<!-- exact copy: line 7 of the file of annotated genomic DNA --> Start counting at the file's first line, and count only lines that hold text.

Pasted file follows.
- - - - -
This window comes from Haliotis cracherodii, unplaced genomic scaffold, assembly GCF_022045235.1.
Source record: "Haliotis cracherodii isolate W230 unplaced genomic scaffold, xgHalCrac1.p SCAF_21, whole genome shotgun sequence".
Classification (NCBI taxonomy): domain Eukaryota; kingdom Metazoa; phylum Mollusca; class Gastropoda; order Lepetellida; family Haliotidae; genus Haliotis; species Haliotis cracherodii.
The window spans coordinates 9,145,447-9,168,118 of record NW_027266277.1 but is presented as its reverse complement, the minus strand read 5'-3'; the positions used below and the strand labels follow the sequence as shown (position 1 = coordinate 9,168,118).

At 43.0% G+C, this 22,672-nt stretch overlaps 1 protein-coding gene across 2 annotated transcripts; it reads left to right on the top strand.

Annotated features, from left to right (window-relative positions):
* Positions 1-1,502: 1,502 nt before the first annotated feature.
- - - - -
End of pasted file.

* Positions 1-1,502: 1,502 nt before the first annotated feature.